6 Steps to Creating Your Profitable and Fun 30-Hour Work Week
Many new entrepreneurs can remember the excitement of doing the groundwork to get their new business off the ground. Work didn’t feel like work. It was easy to put in long hours joyfully with the prospects of turning their dream of being a successful entrepreneur into reality.
But after the excitement dims, business ownership can become a grind, especially if the revenue isn’t flowing like you want. And sometimes even when it is, it leaves you with even less time to do the things you love. Creative entrepreneurs start looking for the magic bullet that will help them not only have the business they want, but more importantly the life they want, too.
This search for more explains the popularity of Tim Ferriss’ book, “The Four-Hour Workweek”, smashing contemporary thinking about success and hard, time-consuming work.
But many people like to work, like myself, and aren’t striving to accomplish it all in one work hour each weekday.
When I started my second coaching business I was a busy mother of three, working part-time in my therapy practice. I told myself I would add 20 hours per week of the coaching business temporarily, maybe a year, until I could transition out of the dollar-per-hour clinical work and work part-time again in my new leveraged business. I had to maintain good boundaries to stick with my work time. I even had a coach who lamented that I wasn’t able to put more than 20 hours into my coaching business.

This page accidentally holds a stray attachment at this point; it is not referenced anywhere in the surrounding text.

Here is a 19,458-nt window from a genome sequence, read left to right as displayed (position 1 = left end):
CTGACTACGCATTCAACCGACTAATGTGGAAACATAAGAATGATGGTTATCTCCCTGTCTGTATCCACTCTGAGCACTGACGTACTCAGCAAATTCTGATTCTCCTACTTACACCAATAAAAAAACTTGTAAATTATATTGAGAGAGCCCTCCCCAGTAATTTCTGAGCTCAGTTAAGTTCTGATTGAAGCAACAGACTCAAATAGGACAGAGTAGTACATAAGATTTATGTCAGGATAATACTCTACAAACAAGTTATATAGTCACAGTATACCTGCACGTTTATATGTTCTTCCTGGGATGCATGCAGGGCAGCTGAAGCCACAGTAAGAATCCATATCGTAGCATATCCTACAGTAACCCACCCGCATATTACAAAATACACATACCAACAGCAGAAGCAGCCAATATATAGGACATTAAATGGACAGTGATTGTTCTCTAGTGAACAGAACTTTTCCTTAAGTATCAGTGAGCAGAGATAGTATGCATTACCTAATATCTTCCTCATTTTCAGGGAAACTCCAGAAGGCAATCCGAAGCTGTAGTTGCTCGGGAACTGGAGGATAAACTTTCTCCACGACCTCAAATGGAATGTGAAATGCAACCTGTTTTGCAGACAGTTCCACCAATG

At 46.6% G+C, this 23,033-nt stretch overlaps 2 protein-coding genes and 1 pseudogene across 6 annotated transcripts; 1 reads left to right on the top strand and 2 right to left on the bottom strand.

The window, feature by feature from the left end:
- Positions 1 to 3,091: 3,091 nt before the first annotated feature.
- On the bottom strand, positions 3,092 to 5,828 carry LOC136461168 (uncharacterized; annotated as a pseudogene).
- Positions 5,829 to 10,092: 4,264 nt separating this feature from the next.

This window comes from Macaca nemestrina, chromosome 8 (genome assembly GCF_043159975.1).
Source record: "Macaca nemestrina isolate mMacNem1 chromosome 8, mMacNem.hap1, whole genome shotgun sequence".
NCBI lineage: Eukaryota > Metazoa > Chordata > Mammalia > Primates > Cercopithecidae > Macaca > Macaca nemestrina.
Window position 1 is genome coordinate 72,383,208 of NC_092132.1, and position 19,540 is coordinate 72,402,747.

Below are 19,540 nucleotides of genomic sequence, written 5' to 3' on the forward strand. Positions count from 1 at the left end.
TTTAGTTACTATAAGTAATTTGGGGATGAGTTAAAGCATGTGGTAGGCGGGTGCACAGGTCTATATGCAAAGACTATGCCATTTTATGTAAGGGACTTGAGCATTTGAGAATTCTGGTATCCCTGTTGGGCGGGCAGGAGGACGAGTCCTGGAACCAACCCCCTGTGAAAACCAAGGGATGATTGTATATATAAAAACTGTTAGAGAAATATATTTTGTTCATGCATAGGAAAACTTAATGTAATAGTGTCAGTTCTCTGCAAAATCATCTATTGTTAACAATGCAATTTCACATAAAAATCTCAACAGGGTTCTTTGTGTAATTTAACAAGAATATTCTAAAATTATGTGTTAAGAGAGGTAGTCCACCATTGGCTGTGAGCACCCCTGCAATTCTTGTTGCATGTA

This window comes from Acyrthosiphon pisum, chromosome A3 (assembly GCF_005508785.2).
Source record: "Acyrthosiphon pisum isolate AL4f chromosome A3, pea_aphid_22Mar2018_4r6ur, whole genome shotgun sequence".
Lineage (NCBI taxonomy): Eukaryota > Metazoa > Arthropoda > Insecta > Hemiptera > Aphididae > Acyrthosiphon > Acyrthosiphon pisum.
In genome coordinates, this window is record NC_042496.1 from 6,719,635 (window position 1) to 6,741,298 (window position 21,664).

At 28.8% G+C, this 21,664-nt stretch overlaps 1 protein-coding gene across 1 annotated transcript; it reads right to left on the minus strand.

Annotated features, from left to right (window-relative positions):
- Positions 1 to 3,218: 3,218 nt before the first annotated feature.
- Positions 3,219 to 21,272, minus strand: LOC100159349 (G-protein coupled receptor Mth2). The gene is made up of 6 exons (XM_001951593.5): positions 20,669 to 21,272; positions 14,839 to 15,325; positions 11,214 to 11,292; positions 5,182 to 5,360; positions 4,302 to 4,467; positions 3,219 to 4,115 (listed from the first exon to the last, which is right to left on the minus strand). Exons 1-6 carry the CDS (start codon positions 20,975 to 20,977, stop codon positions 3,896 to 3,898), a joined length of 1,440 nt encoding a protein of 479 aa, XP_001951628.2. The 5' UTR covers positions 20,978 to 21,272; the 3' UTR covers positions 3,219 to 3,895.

Three-and-a-half years later with a more difficult transition to the new business model than expected and dealing with upheaval in my therapy practice with the unexpected death of my office colleague and father, I was still working 40-plus hours per week. And it was starting to take its toll.
When having a conversation with God, my inner child and upstairs committee, I had a mutiny inside. Working full time wasn’t part of the deal, so they weren’t going to play anymore.
I heard myself tell my current coach, “I want to work no more than 30 hours per week.” I could see how working those extra 10+ hours per week was interfering with my health and me spending time with the people and doing the things I valued most.
So the committee said, “Then why don’t you”.
From that day forward I decided I would work no more than 30 hours per week with six weeks of vacation each year. Here are the steps to follow in order to take control of the hours you want to work: